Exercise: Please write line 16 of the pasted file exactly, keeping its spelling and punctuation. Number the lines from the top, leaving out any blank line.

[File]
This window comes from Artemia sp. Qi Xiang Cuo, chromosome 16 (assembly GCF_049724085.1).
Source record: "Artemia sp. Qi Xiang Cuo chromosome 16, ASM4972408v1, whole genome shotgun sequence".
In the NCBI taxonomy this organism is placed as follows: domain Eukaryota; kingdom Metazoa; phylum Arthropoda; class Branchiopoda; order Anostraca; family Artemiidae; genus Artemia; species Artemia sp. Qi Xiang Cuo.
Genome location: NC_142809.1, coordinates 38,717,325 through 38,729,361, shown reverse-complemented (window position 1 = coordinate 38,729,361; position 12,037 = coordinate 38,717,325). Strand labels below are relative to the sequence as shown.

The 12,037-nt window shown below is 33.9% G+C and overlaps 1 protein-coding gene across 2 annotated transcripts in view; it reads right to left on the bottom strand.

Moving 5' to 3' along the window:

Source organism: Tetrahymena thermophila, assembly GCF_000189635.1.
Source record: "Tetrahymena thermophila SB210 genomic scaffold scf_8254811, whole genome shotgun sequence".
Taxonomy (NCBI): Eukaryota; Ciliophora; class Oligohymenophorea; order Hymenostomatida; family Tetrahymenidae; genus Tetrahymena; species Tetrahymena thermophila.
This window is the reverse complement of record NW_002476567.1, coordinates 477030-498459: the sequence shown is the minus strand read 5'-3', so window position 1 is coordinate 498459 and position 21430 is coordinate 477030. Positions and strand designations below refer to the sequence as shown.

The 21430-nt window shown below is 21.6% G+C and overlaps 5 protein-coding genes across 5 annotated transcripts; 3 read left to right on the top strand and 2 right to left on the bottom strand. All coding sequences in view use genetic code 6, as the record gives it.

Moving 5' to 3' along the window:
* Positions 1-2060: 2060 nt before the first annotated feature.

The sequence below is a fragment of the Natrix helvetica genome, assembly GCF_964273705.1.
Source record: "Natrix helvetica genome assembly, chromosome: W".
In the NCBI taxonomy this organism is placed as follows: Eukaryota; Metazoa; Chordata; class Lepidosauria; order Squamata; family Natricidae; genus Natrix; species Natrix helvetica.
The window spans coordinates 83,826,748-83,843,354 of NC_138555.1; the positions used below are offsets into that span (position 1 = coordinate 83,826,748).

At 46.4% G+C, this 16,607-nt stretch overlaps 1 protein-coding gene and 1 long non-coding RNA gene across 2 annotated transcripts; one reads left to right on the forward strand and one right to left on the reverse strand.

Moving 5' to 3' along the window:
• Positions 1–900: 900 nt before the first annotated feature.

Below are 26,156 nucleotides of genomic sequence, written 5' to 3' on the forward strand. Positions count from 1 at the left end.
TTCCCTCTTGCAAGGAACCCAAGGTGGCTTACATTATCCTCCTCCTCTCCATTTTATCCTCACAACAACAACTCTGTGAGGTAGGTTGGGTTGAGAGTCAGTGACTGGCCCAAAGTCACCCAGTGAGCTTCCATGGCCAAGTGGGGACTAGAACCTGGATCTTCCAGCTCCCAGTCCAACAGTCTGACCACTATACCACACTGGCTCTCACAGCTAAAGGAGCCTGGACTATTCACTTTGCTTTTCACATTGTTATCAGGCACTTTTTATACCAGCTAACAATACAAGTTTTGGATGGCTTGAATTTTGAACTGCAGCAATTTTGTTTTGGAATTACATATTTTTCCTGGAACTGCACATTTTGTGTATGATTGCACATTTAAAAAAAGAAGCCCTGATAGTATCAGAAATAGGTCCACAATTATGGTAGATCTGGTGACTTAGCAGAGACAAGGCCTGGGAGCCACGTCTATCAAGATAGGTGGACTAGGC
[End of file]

In the NCBI taxonomy this organism is placed as follows: Eukaryota; Metazoa; Chordata; class Lepidosauria; order Squamata; family Natricidae; genus Natrix; species Natrix helvetica.